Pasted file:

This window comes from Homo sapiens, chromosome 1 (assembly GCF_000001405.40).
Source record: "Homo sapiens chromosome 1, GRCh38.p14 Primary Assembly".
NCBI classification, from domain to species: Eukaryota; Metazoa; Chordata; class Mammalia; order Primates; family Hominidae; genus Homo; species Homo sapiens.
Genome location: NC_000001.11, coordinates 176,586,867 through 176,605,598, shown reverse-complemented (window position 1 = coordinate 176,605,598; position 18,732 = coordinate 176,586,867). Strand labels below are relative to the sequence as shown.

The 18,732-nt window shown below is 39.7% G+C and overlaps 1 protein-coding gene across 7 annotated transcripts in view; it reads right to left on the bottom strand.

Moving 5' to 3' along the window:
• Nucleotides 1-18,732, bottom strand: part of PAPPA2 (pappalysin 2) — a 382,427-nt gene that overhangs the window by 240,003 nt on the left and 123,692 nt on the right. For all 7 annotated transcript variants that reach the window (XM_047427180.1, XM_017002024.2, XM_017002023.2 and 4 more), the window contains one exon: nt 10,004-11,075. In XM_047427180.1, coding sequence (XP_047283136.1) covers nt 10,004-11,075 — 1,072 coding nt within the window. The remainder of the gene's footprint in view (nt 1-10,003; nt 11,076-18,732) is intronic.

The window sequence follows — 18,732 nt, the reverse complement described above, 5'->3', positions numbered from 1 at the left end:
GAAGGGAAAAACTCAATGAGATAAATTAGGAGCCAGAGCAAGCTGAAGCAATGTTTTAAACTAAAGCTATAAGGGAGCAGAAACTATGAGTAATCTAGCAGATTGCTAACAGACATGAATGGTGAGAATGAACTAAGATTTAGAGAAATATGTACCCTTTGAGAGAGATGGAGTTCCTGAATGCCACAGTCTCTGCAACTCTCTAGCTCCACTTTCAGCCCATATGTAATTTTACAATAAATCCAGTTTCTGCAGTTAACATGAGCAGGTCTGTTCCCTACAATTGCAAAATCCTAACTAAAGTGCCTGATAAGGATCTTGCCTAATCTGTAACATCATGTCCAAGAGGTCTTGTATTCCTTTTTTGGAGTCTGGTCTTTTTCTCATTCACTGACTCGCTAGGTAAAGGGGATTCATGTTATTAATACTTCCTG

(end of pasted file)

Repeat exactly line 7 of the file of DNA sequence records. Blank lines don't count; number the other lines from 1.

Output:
• Nucleotides 1-18,732, bottom strand: part of PAPPA2 (pappalysin 2) — a 382,427-nt gene that overhangs the window by 240,003 nt on the left and 123,692 nt on the right. For all 7 annotated transcript variants that reach the window (XM_047427180.1, XM_017002024.2, XM_017002023.2 and 4 more), the window contains one exon: nt 10,004-11,075. In XM_047427180.1, coding sequence (XP_047283136.1) covers nt 10,004-11,075 — 1,072 coding nt within the window. The remainder of the gene's footprint in view (nt 1-10,003; nt 11,076-18,732) is intronic.